Monday, July 16, 2007

While others jump ship on the minivan category, Chrysler wades in deeper. Since it's the company that created the category in the first place, is it t

(Original publication: July 14, 2007)

Minivan popularity has waned, but this most useful and practical mode of transportation is far from dead. The fifth-generation Town & Country and Dodge Grand Caravan drive home that point.

Yes, it's true that the category has lost some of its gloss, especially among North American-based manufacturers. Ford has already closed shop on its Freestar and Mercury Monterey and General Motors has announced similar plans to abandon its various minivans.

Among import-based brands, Toyota, Nissan and Honda remain in the game, while Mazda dropped its well-known MPV for 2007. Both Hyundai and its Kia offshoot have relatively new models to brag about, while Volkswagen is planning to introduce a minivan in a year or two using Chrysler-based mechanical components.

A dead category? Far from it.

Regardless of what the competition is up to, Chrysler remains the dominant player in a class it virtually invented back in 1983: 11 million units sold - so far - proves it.
To ensure its leg-up status, a completely retooled minivan lineup will be launched this fall. Unquestionably, the all-new styling for these rigs also heralds an image makeover.

Both the Grand Caravan and Town & Country present a bolder look, including a prominent snout, boxier body and more upright liftgate. You could say that the so-called "soccer-mom" shape that for years typified minivans has been replaced by a more rugged, sport-ute-like appearance.

The changes also extend to the proportions offered by this dynamic duo. The regular-wheelbase models, a price-leading staple since the beginning, are gone and the extended versions have become the norm. These have only marginally increased in size over their '07 counterparts, but their brick-like shape translates into significantly greater interior room.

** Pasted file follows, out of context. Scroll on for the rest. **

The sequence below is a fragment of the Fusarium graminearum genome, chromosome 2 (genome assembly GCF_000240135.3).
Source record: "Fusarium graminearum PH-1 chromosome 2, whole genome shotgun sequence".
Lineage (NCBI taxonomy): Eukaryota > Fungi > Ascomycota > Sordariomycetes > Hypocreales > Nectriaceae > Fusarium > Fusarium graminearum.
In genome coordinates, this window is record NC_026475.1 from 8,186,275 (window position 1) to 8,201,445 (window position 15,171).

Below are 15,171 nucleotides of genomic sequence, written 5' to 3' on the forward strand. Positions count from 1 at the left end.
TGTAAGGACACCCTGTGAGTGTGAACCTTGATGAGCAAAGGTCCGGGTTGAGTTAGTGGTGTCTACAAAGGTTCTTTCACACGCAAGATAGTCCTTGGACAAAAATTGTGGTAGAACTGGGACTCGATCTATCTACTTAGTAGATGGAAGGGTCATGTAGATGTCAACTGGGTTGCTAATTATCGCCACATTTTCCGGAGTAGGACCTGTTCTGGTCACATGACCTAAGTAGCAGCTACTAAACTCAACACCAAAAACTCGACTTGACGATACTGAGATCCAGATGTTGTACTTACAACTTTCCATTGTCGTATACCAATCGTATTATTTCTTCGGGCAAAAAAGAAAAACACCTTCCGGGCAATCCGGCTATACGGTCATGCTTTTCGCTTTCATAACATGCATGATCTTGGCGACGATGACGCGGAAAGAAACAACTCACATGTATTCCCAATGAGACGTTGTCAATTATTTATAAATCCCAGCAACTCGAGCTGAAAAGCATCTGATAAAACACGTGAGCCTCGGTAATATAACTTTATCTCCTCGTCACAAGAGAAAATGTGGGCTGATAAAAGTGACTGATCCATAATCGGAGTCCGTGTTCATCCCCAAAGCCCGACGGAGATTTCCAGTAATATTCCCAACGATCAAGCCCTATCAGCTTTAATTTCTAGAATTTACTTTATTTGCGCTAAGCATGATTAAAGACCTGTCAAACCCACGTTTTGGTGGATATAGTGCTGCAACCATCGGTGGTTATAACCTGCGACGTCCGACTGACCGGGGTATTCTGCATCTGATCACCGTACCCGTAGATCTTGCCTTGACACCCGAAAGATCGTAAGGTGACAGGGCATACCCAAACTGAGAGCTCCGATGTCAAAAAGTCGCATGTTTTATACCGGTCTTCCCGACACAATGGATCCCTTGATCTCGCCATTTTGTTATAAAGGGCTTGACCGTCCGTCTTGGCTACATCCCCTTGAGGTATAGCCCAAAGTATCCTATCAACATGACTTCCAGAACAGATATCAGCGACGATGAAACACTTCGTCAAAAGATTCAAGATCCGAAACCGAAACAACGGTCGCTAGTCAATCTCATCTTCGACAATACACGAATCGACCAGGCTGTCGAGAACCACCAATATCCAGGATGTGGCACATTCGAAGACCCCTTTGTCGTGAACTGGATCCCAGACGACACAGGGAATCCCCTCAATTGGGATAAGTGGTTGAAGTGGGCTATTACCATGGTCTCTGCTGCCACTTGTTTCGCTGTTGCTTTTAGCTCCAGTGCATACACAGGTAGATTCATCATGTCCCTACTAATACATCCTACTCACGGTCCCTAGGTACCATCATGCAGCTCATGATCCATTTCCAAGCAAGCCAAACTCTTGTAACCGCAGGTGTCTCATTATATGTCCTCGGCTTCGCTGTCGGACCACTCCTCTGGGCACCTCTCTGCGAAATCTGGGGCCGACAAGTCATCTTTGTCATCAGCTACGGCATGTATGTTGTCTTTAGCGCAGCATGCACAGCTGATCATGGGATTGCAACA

What has kept Chrysler on top all these years is significant interior innovation and the latest versions continue this tradition. Along with a total of 13 cupholders and a variety of small-item bins and pockets, the dashboard includes dual glove boxes for increased utility.

For 2008, customers can order a Swivel 'n Go seating system, consisting of second-row chairs that can be turned to face the third row. A removable center table that's ideal for work or play activities and dining is also included when Swivel 'n Go is specified.

Also newly available is a removable sliding floor console and a built in flashlight. As well, the standard third-row bench seat can be power folded (optional) to create a flat load floor.

The unique Stow 'n Go feature is back and extends the cargo area when the second-row seats are folded into the floor. Stow 'n Go also provides out-of-sight storage when the seats are left in their upright positions.

Engine/transmission choices include a mix of old and new components. Base models are equipped with a 170-horsepower 3.3-liter V6 mated to a four-speed automatic transmission. Available is a 198-horsepower V6 as well as a new-for-2008 240-horsepower 4.0-liter V6. Both optional engines transmit power to the front wheels using a six-speed automatic. As before, there is no all-wheel-drive option.

Chrysler Town & Country offerings consist of the LX, Touring and Limited, while Dodge will sell the Grand Caravan SE and SXT. As of this writing, details regarding standard and optional equipment have yet to be announced, but look for all versions to include the usual air conditioning, cruise control, tilt steering and power-operated accessories plus a full load of safety content.

A lengthy options list will include power-sliding side doors, power liftgate, second-row power windows, heated leather seats, eight-way power front seats, 17-inch wheels and a voice-activated navigation system with back-up camera.

Also available will be a dual-screen DVD system that simultaneously displays the same (or different) movies/video games for back-seat riders.

Chrysler's 2008 minivans show that the automaker refuses to rest on its past success and that it believes a sharper design and unique content will generate broader category acceptance. If the company's track record is any indication, there's no disputing that logic.

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